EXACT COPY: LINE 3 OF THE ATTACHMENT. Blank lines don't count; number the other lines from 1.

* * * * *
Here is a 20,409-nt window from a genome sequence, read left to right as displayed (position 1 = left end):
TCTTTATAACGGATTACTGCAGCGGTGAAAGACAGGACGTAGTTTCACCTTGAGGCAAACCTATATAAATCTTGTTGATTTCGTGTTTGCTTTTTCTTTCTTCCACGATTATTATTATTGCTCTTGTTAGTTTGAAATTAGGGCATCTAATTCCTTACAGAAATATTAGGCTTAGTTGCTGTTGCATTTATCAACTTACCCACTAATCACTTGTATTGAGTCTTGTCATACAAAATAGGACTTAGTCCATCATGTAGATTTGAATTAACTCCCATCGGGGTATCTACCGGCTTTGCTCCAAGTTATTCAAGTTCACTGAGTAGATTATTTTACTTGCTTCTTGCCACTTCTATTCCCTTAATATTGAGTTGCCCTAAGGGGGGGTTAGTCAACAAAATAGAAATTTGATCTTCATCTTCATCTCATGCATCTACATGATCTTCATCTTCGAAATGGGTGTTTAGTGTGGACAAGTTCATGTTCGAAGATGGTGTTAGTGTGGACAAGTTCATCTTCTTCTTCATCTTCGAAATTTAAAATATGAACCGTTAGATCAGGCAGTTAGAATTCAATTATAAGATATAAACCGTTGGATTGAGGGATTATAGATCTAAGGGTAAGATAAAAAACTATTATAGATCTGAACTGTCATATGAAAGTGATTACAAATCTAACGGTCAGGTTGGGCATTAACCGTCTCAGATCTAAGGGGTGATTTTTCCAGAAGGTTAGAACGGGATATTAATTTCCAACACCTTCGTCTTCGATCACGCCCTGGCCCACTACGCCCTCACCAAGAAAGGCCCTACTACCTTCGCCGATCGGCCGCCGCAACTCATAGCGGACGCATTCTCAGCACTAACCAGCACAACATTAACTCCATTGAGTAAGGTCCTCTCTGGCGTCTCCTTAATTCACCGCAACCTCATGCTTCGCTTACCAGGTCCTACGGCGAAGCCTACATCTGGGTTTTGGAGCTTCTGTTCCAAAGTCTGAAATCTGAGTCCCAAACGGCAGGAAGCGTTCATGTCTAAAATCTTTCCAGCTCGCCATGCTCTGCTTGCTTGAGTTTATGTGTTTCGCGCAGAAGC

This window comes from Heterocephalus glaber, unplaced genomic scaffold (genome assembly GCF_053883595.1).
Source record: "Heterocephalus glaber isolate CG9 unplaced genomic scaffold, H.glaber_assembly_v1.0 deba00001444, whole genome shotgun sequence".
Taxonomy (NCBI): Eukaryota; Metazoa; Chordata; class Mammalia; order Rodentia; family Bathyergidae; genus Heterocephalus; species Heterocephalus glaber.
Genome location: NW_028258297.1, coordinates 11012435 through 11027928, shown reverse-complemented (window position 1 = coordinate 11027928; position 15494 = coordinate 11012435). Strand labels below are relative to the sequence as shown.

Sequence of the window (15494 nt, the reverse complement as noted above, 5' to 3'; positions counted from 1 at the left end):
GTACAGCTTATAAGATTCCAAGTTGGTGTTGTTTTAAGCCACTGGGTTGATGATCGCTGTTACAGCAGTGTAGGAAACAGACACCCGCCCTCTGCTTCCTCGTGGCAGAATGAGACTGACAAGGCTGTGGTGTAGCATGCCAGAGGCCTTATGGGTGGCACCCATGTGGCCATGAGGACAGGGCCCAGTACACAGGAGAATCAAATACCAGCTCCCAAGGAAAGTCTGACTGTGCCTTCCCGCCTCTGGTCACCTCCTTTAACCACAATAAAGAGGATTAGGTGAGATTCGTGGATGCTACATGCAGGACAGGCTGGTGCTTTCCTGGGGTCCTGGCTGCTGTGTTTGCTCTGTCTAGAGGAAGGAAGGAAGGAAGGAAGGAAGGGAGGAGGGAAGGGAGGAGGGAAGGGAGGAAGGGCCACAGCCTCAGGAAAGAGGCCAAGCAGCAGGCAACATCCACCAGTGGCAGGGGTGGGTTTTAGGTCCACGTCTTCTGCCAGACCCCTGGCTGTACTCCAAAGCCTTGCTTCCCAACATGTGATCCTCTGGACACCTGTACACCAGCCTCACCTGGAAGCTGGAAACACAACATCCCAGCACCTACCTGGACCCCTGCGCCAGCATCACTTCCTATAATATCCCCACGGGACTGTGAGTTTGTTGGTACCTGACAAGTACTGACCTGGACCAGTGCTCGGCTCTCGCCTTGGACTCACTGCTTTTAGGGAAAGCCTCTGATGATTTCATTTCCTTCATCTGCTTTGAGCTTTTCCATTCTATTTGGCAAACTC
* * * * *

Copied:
This window comes from Heterocephalus glaber, unplaced genomic scaffold (genome assembly GCF_053883595.1).